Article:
Let us get something straight. When Punjab Kings snapped up Jonny Bairstow at the auction for a hefty sum of 6.75 crore, they didn’t do it envisioning him opening the batting and terrorizing new ball bowlers. Having retained Mayank Agarwal and splashed 8.25 crore on Shikhar Dhawan, Punjab had their opening pair set five minutes into the auction, and the franchise’s vision was always for Bairstow to be a destructor in the middle.
And unlike, say, Rajasthan chucking Devdutt Padikkal into the middle-order, the Kings’ plan to acquire and push Bairstow down was not sightless and unbacked by numbers. Bairstow, as the world knows, is one of the best openers in the planet, but in the months leading up to the auction, he’d also proven himself to be an extremely destructive middle-order batter.
Across 15 innings at No.4 and No.5, between November 2020 and November 2021, Bairstow averaged 35.22 while striking at 136.1. He’d added a new dimension to his batting and the Kings were keen to make the fullest use of it.
That they eventually had to move the Englishman up the order mid-way through the season was partly because of his torrid run in the middle — 79 runs in 6 innings @ 13.17 — but also equally because the designated opener, skipper Mayank Agarwal, was struggling immeasurably himself. In the aftermath of the victory against the Gujarat Titans, when quizzed about the move to promote Bairstow, Agarwal revealed that the franchise were ‘trying to get the best out of Jonny’, but, in truth, they were aiming to solve two problems at once.
Three games on, Agarwal’s form still remains a concern. But the Kings might just be willing to live with their skipper’s no-show with the bat for the rest of the season. For the move back to the top of the order has finally unchained the beast within Bairstow, who roared back into form on Friday, subjecting the Royal Challengers bowlers to one of the most brutal onslaughts imaginable.
After missing the first three games of the season due to national duty, Bairstow suffered a staggering seven failures in a row, but his rut in T20 cricket had begun long before the commencement of the ongoing IPL season. In 9 T20Is that preceded IPL 2022 — across the bilateral series against Pakistan and the T20 World Cup in UAE — the 32-year-old had averaged an eye-watering 10.85, maddeningly passing 15 just once.
Combinedly, between July 16, 2021 and April 29, 2022, Bairstow amassed 155 runs in 15 innings at an average of 11.92 and a strike rate of 115.7. These are numbers you wouldn’t associate with the most unremarkable of players, let alone a batter of Bairstow’s caliber.
There was no one thing that ailed Bairstow, but in the said period, only once did he open the batting. That was in the semi-final against New Zealand in the T20 WC, when he was promoted to fill-in for the injured Jason Roy. Against the Kiwis he had a night to forget, and upon returning to the shortest format, five months later, he saw himself get drafted straight into Punjab’s middle-order.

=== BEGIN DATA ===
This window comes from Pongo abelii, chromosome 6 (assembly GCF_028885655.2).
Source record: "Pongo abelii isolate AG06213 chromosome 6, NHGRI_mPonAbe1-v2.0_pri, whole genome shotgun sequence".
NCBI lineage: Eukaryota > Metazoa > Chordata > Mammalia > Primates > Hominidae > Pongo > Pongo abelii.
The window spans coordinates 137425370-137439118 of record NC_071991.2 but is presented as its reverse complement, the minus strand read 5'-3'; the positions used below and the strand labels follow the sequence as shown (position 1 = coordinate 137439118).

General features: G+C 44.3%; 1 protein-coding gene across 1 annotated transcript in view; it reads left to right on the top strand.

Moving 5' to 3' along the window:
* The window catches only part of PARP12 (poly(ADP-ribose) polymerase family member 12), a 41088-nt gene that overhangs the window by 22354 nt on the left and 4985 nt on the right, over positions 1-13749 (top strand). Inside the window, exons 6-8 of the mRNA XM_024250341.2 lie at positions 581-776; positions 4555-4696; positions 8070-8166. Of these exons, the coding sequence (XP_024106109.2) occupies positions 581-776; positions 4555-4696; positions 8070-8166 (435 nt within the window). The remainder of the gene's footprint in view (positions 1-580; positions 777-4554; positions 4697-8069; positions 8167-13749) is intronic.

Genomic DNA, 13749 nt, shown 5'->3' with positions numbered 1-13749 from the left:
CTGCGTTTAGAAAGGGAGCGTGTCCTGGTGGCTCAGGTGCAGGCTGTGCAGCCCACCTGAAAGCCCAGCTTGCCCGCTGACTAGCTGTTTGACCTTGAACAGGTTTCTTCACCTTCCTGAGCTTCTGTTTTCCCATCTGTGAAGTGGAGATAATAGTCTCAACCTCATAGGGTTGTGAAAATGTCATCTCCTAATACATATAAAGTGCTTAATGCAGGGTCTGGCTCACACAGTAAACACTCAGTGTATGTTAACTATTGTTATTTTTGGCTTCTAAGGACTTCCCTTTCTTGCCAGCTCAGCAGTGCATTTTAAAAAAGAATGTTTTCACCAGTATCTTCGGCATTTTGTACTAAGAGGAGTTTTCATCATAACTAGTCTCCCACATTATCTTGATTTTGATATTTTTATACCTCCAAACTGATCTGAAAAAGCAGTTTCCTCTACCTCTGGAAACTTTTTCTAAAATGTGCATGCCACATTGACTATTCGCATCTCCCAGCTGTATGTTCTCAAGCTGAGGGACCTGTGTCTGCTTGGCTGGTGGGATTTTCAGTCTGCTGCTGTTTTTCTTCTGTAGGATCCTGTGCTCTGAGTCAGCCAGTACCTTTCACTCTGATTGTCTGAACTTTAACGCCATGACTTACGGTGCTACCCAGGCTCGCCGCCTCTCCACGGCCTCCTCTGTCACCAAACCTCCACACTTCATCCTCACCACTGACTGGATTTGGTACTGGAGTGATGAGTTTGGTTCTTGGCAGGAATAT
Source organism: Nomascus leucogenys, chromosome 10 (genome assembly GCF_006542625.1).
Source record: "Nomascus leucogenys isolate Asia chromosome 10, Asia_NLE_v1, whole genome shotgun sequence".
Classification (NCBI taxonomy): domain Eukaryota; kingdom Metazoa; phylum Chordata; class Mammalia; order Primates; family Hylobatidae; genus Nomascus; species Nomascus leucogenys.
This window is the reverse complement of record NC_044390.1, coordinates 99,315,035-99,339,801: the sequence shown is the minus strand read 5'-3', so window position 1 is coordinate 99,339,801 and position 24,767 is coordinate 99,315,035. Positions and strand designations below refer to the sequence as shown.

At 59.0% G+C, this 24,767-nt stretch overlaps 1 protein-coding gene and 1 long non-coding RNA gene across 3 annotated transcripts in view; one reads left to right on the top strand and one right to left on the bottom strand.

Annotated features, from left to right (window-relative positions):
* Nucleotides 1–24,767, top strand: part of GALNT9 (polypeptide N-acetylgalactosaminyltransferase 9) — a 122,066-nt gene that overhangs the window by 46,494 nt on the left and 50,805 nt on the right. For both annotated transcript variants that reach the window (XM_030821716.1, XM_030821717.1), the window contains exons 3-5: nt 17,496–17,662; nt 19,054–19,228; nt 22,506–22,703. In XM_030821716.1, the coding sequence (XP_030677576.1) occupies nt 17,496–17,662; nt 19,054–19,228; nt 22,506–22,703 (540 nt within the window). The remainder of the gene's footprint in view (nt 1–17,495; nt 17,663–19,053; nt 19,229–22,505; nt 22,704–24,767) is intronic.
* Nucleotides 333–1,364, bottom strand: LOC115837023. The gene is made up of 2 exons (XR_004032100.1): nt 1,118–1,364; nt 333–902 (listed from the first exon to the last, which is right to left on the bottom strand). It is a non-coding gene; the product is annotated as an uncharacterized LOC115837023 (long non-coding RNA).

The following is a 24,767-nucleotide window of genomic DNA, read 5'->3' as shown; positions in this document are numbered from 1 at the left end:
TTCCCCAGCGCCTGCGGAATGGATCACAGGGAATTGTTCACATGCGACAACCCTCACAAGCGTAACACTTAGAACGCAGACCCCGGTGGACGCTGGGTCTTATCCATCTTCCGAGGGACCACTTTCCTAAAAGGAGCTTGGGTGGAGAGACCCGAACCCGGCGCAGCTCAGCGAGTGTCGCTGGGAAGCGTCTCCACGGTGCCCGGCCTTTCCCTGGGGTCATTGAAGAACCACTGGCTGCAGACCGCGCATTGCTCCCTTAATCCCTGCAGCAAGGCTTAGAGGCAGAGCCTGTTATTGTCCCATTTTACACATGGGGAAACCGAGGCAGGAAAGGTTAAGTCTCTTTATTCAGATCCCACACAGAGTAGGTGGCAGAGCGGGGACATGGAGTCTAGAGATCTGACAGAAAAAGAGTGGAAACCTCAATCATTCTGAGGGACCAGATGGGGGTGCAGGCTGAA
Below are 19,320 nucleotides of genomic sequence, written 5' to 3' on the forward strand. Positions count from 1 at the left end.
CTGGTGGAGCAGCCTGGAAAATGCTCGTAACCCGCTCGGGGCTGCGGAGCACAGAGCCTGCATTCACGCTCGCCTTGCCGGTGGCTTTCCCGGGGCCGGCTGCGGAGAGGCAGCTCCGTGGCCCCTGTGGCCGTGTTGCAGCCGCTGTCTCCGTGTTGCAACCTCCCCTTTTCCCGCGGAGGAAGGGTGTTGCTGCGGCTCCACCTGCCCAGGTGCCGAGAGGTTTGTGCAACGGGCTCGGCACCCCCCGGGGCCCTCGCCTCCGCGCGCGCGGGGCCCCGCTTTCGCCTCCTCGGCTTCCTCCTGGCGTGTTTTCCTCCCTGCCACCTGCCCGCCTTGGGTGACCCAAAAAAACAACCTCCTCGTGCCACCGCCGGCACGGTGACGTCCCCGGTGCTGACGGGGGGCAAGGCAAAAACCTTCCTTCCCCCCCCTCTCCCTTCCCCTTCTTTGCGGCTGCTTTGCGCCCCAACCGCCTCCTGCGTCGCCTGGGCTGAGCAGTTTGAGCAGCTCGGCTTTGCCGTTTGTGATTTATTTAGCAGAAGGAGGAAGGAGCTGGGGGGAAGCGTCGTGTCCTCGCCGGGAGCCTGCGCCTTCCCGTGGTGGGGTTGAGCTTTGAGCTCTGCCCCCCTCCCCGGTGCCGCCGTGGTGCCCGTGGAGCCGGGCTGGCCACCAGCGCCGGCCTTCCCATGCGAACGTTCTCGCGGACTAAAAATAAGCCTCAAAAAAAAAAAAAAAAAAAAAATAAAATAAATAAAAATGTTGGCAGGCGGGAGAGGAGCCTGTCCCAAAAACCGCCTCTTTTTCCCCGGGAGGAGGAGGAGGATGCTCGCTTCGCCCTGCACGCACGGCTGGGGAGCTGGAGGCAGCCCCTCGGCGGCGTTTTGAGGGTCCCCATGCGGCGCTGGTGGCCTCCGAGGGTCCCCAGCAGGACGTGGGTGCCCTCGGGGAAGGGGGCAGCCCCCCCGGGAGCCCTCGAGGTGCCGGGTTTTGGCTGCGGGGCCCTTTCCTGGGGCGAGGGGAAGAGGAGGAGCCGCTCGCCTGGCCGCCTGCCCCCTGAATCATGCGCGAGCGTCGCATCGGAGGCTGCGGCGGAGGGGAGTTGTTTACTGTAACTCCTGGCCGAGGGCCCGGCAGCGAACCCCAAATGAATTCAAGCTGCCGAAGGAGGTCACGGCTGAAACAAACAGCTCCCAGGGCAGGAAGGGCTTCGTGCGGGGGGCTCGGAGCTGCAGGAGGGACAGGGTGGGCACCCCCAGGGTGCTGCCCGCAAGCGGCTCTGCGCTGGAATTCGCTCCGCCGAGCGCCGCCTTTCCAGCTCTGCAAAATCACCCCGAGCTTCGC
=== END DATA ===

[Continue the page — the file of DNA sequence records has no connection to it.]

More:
It is perhaps no coincidence, then, that Bairstow has rediscovered his old touch just games into being given a continuous run as an opener. It is where he shattered records for the Sunrisers; maybe, it is where he belongs in the shortest format. Certainly, it was impossible to look at the RCB clash on Friday and not come to such a conclusion.
As a T20 batter, Bairstow is exceptional at a lot of things. He is an intent machine, a monstrous six-hitter and he can whack both spin and pace equally. This dynamism he possesses is what made him seamlessly make the transition to the middle-order and still be nearly equally destructive.
One quality, however, makes him elite, and it is the destruction he can cause up-front. Bairstow is a freak of nature inside the powerplay on his good days, and RCB, to their dismay, encountered him on a day where he was arguably at his devastating best.
The end result was wild. In all, Bairstow, at the Brabourne, faced 22 balls inside the powerplay. Quite astonishingly he smashed 59 runs at a strike rate of 268.2, thumping as many as seven sixes. It is one thing taking down an out-of-form Siraj, but Bairstow, on Friday, brutally assaulted the best powerplay bowler in the entire league.
Heading into the Punjab clash, Josh Hazlewood had sent down 17 overs in the powerplay in IPL 2022 at an ER of 5.6, but at the Brabourne he saw the 6 balls he delivered to Bairstow disappear for 20 runs. In those six balls, Hazlewood conceded as many sixes as he did in the previous 102 he’d bowled inside the powerplay in the season.
The blitz from Bairstow left Bangalore dazed. And though Punjab still needed a masterclass from Livingstone and an all-round effort from their bowlers to put Faf du Plessis’ side down, the charge from the Yorkshireman was what helped them set the tone early. It is something they’d largely been unable to do consistently through the course of the season, barring the odd game.
It is true that it would be convenient to say on the back of Friday’s encounter that top of the order is where Bairstow belongs. Recency bias and whatnot. The numbers, though, don’t lie. They’re crying for Bairstow to be used up the order.
Prior to IPL 2022, 51 batters had scored 500 or more runs inside the powerplay in IPL history. Among them, Bairstow was the only batter to both average over 50 and strike at over 140.
Needless to mention, the right-hander, in his T20 career, averages 35.91 as an opener; in no other position does he average more than 27.5.
Punjab deployed the Agarwal-Bairstow swap in the hope that at least one of the two would find form. Luckily for the Kings, that scenario has come to fruition. Time will only tell if the switch, perhaps, happened two games too late. If the Kings do end up making it to the playoffs, however, then well, it is very much possible that we might never see Jonny Bairstow pushed down the order in the IPL again.